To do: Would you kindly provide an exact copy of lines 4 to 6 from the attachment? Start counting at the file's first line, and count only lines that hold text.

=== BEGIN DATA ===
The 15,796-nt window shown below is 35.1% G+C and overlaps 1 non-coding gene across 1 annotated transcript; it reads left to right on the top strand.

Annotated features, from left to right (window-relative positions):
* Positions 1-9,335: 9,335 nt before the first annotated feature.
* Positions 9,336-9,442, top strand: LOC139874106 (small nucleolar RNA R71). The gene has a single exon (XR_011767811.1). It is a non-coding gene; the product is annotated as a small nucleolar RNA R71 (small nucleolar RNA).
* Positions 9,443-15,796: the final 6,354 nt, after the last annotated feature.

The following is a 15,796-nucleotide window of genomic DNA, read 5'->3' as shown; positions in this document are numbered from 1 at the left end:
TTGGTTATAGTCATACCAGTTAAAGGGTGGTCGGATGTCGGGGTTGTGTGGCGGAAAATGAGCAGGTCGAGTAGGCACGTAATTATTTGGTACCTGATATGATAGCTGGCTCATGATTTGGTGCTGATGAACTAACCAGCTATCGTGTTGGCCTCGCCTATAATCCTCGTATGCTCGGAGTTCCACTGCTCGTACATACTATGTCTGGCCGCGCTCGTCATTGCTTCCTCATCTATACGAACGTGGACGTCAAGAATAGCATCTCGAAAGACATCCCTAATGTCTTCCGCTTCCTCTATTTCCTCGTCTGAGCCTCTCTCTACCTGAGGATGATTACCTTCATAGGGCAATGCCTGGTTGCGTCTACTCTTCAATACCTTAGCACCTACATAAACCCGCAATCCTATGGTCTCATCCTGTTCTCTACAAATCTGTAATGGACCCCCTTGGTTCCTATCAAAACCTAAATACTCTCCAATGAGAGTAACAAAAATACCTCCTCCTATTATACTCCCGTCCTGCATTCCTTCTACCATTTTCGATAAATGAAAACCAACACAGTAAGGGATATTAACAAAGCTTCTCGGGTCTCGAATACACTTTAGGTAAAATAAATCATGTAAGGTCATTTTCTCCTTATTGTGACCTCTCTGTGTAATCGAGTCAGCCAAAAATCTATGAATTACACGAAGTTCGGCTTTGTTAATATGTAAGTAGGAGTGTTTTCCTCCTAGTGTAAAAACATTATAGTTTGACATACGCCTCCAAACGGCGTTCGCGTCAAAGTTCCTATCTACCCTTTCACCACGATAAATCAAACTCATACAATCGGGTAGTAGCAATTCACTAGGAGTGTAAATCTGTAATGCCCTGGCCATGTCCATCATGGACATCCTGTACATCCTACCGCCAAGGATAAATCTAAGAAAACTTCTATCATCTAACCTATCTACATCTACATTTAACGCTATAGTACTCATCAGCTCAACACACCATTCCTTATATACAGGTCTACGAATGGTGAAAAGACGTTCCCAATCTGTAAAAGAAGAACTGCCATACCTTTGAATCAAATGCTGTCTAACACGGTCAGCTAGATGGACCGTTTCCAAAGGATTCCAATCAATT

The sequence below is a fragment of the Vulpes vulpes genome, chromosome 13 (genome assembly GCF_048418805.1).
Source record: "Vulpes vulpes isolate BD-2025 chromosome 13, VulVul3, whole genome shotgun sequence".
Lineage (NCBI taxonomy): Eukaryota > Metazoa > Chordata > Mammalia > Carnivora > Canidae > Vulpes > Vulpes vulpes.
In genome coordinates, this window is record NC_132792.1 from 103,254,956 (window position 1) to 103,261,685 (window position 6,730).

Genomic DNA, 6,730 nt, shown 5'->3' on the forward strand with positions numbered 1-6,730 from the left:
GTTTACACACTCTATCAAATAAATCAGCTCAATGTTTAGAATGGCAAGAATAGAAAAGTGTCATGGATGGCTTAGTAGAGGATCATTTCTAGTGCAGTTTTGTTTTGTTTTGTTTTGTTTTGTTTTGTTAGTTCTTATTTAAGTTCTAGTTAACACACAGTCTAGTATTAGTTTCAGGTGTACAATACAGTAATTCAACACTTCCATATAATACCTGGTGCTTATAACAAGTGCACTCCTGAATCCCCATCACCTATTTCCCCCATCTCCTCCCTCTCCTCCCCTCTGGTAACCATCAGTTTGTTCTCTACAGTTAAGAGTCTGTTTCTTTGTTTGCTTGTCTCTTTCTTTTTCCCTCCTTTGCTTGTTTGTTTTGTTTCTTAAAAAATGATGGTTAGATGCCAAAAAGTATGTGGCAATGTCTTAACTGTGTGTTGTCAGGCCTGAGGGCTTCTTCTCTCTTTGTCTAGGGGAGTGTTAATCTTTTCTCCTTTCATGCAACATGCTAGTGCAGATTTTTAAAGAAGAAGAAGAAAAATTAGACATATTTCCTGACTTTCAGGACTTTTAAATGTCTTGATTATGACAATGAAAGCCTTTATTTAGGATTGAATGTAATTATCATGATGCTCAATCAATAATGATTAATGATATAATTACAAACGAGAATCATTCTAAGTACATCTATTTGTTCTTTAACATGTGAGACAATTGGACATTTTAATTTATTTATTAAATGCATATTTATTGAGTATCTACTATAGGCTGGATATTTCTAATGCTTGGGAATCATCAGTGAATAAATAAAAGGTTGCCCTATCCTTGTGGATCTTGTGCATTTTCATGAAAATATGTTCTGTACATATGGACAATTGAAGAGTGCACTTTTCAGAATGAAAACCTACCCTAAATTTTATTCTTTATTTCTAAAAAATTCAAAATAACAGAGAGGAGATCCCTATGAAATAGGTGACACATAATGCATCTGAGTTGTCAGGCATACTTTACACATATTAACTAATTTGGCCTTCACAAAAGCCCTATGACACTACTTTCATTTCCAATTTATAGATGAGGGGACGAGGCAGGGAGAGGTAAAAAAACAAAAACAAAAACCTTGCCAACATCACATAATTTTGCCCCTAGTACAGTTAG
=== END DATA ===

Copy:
* Positions 9,336-9,442, top strand: LOC139874106 (small nucleolar RNA R71). The gene has a single exon (XR_011767811.1). It is a non-coding gene; the product is annotated as a small nucleolar RNA R71 (small nucleolar RNA).
* Positions 9,443-15,796: the final 6,354 nt, after the last annotated feature.

The following is a 15,796-nucleotide window of genomic DNA, read 5'->3' as shown; positions in this document are numbered from 1 at the left end: